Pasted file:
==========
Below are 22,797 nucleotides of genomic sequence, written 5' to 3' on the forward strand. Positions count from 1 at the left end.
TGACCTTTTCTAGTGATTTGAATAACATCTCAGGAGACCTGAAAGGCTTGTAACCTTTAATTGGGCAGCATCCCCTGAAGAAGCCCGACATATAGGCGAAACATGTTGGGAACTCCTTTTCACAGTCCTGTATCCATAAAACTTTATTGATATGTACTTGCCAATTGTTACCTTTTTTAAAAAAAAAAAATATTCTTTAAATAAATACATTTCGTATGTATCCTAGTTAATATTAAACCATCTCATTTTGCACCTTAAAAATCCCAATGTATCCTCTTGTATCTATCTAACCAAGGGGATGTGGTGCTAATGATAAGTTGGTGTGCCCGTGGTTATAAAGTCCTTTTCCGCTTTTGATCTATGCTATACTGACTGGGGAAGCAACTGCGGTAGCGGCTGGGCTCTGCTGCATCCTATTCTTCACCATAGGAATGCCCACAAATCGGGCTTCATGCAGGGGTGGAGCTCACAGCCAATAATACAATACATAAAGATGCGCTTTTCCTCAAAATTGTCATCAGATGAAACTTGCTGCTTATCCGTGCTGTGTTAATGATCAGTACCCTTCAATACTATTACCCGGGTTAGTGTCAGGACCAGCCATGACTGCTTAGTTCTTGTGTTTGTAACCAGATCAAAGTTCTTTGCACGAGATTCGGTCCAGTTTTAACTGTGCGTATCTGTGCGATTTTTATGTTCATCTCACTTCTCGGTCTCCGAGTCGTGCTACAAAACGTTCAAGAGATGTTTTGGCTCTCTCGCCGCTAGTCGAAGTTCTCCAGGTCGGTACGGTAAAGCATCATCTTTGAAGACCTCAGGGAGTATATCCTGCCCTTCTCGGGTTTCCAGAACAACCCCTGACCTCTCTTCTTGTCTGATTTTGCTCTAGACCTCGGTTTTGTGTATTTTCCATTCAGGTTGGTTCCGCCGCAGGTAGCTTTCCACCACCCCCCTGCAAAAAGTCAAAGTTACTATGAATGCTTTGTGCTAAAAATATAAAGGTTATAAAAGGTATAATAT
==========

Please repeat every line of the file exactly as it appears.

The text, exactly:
Below are 22,797 nucleotides of genomic sequence, written 5' to 3' on the forward strand. Positions count from 1 at the left end.
TGACCTTTTCTAGTGATTTGAATAACATCTCAGGAGACCTGAAAGGCTTGTAACCTTTAATTGGGCAGCATCCCCTGAAGAAGCCCGACATATAGGCGAAACATGTTGGGAACTCCTTTTCACAGTCCTGTATCCATAAAACTTTATTGATATGTACTTGCCAATTGTTACCTTTTTTAAAAAAAAAAAATATTCTTTAAATAAATACATTTCGTATGTATCCTAGTTAATATTAAACCATCTCATTTTGCACCTTAAAAATCCCAATGTATCCTCTTGTATCTATCTAACCAAGGGGATGTGGTGCTAATGATAAGTTGGTGTGCCCGTGGTTATAAAGTCCTTTTCCGCTTTTGATCTATGCTATACTGACTGGGGAAGCAACTGCGGTAGCGGCTGGGCTCTGCTGCATCCTATTCTTCACCATAGGAATGCCCACAAATCGGGCTTCATGCAGGGGTGGAGCTCACAGCCAATAATACAATACATAAAGATGCGCTTTTCCTCAAAATTGTCATCAGATGAAACTTGCTGCTTATCCGTGCTGTGTTAATGATCAGTACCCTTCAATACTATTACCCGGGTTAGTGTCAGGACCAGCCATGACTGCTTAGTTCTTGTGTTTGTAACCAGATCAAAGTTCTTTGCACGAGATTCGGTCCAGTTTTAACTGTGCGTATCTGTGCGATTTTTATGTTCATCTCACTTCTCGGTCTCCGAGTCGTGCTACAAAACGTTCAAGAGATGTTTTGGCTCTCTCGCCGCTAGTCGAAGTTCTCCAGGTCGGTACGGTAAAGCATCATCTTTGAAGACCTCAGGGAGTATATCCTGCCCTTCTCGGGTTTCCAGAACAACCCCTGACCTCTCTTCTTGTCTGATTTTGCTCTAGACCTCGGTTTTGTGTATTTTCCATTCAGGTTGGTTCCGCCGCAGGTAGCTTTCCACCACCCCCCTGCAAAAAGTCAAAGTTACTATGAATGCTTTGTGCTAAAAATATAAAGGTTATAAAAGGTATAATAT